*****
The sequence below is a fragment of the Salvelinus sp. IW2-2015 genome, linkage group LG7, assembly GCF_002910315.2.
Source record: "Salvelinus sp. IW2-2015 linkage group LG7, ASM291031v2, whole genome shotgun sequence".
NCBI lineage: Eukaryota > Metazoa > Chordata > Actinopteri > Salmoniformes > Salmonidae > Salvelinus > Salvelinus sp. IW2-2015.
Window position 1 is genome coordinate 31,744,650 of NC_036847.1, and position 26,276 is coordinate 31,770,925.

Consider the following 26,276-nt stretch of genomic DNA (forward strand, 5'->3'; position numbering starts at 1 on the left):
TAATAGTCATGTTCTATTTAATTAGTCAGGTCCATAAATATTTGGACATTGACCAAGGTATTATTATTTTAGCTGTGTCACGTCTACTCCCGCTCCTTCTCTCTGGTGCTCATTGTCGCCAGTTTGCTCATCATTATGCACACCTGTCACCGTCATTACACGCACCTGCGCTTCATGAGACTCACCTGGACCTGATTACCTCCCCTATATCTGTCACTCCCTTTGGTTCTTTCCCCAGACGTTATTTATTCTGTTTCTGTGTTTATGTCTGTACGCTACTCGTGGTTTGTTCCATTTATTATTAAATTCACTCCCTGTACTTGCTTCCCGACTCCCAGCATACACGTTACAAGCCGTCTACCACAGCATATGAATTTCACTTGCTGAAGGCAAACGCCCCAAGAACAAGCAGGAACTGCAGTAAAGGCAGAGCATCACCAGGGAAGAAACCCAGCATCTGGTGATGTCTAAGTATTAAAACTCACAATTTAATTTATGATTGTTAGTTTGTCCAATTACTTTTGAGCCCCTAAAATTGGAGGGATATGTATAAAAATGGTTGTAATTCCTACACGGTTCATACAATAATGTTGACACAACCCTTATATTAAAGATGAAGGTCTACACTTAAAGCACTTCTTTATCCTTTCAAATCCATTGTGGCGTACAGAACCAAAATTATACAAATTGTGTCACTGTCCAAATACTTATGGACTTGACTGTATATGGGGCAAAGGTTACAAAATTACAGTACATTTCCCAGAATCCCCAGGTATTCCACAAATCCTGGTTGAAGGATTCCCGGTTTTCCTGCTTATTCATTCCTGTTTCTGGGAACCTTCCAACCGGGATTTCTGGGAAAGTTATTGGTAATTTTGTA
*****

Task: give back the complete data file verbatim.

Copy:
The sequence below is a fragment of the Salvelinus sp. IW2-2015 genome, linkage group LG7, assembly GCF_002910315.2.
Source record: "Salvelinus sp. IW2-2015 linkage group LG7, ASM291031v2, whole genome shotgun sequence".
NCBI lineage: Eukaryota > Metazoa > Chordata > Actinopteri > Salmoniformes > Salmonidae > Salvelinus > Salvelinus sp. IW2-2015.
Window position 1 is genome coordinate 31,744,650 of NC_036847.1, and position 26,276 is coordinate 31,770,925.

Consider the following 26,276-nt stretch of genomic DNA (forward strand, 5'->3'; position numbering starts at 1 on the left):
TAATAGTCATGTTCTATTTAATTAGTCAGGTCCATAAATATTTGGACATTGACCAAGGTATTATTATTTTAGCTGTGTCACGTCTACTCCCGCTCCTTCTCTCTGGTGCTCATTGTCGCCAGTTTGCTCATCATTATGCACACCTGTCACCGTCATTACACGCACCTGCGCTTCATGAGACTCACCTGGACCTGATTACCTCCCCTATATCTGTCACTCCCTTTGGTTCTTTCCCCAGACGTTATTTATTCTGTTTCTGTGTTTATGTCTGTACGCTACTCGTGGTTTGTTCCATTTATTATTAAATTCACTCCCTGTACTTGCTTCCCGACTCCCAGCATACACGTTACAAGCCGTCTACCACAGCATATGAATTTCACTTGCTGAAGGCAAACGCCCCAAGAACAAGCAGGAACTGCAGTAAAGGCAGAGCATCACCAGGGAAGAAACCCAGCATCTGGTGATGTCTAAGTATTAAAACTCACAATTTAATTTATGATTGTTAGTTTGTCCAATTACTTTTGAGCCCCTAAAATTGGAGGGATATGTATAAAAATGGTTGTAATTCCTACACGGTTCATACAATAATGTTGACACAACCCTTATATTAAAGATGAAGGTCTACACTTAAAGCACTTCTTTATCCTTTCAAATCCATTGTGGCGTACAGAACCAAAATTATACAAATTGTGTCACTGTCCAAATACTTATGGACTTGACTGTATATGGGGCAAAGGTTACAAAATTACAGTACATTTCCCAGAATCCCCAGGTATTCCACAAATCCTGGTTGAAGGATTCCCGGTTTTCCTGCTTATTCATTCCTGTTTCTGGGAACCTTCCAACCGGGATTTCTGGGAAAGTTATTGGTAATTTTGTA